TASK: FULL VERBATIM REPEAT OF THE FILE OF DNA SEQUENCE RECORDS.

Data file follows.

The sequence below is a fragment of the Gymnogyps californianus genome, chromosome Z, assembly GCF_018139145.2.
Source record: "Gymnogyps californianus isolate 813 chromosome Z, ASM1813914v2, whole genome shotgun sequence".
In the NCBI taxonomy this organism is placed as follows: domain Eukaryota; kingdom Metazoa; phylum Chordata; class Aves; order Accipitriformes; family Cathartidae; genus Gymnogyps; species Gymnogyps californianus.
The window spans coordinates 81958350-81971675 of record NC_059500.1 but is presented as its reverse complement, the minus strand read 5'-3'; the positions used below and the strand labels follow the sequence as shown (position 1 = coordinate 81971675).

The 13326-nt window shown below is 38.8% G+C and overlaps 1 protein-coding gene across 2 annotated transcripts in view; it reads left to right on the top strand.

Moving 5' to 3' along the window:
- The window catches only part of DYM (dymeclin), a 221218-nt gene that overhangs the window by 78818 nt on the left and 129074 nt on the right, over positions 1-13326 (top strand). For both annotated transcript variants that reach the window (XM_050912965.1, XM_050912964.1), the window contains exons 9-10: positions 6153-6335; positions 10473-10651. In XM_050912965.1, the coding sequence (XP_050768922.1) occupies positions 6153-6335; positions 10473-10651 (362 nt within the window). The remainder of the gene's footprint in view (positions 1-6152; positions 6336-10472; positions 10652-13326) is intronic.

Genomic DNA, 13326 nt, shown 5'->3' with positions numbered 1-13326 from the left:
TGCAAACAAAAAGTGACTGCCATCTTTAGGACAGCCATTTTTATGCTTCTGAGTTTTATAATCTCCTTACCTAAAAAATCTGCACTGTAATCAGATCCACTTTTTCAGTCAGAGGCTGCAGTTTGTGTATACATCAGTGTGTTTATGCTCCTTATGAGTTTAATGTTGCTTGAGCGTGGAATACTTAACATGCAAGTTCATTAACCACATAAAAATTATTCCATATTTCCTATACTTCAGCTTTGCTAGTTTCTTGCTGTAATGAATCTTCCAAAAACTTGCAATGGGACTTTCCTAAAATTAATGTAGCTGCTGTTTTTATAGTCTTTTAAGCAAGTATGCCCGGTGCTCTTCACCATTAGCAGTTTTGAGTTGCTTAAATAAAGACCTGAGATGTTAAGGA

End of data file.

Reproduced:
The sequence below is a fragment of the Gymnogyps californianus genome, chromosome Z, assembly GCF_018139145.2.
Source record: "Gymnogyps californianus isolate 813 chromosome Z, ASM1813914v2, whole genome shotgun sequence".
In the NCBI taxonomy this organism is placed as follows: domain Eukaryota; kingdom Metazoa; phylum Chordata; class Aves; order Accipitriformes; family Cathartidae; genus Gymnogyps; species Gymnogyps californianus.
The window spans coordinates 81958350-81971675 of record NC_059500.1 but is presented as its reverse complement, the minus strand read 5'-3'; the positions used below and the strand labels follow the sequence as shown (position 1 = coordinate 81971675).

The 13326-nt window shown below is 38.8% G+C and overlaps 1 protein-coding gene across 2 annotated transcripts in view; it reads left to right on the top strand.

Moving 5' to 3' along the window:
- The window catches only part of DYM (dymeclin), a 221218-nt gene that overhangs the window by 78818 nt on the left and 129074 nt on the right, over positions 1-13326 (top strand). For both annotated transcript variants that reach the window (XM_050912965.1, XM_050912964.1), the window contains exons 9-10: positions 6153-6335; positions 10473-10651. In XM_050912965.1, the coding sequence (XP_050768922.1) occupies positions 6153-6335; positions 10473-10651 (362 nt within the window). The remainder of the gene's footprint in view (positions 1-6152; positions 6336-10472; positions 10652-13326) is intronic.

Genomic DNA, 13326 nt, shown 5'->3' with positions numbered 1-13326 from the left:
TGCAAACAAAAAGTGACTGCCATCTTTAGGACAGCCATTTTTATGCTTCTGAGTTTTATAATCTCCTTACCTAAAAAATCTGCACTGTAATCAGATCCACTTTTTCAGTCAGAGGCTGCAGTTTGTGTATACATCAGTGTGTTTATGCTCCTTATGAGTTTAATGTTGCTTGAGCGTGGAATACTTAACATGCAAGTTCATTAACCACATAAAAATTATTCCATATTTCCTATACTTCAGCTTTGCTAGTTTCTTGCTGTAATGAATCTTCCAAAAACTTGCAATGGGACTTTCCTAAAATTAATGTAGCTGCTGTTTTTATAGTCTTTTAAGCAAGTATGCCCGGTGCTCTTCACCATTAGCAGTTTTGAGTTGCTTAAATAAAGACCTGAGATGTTAAGGA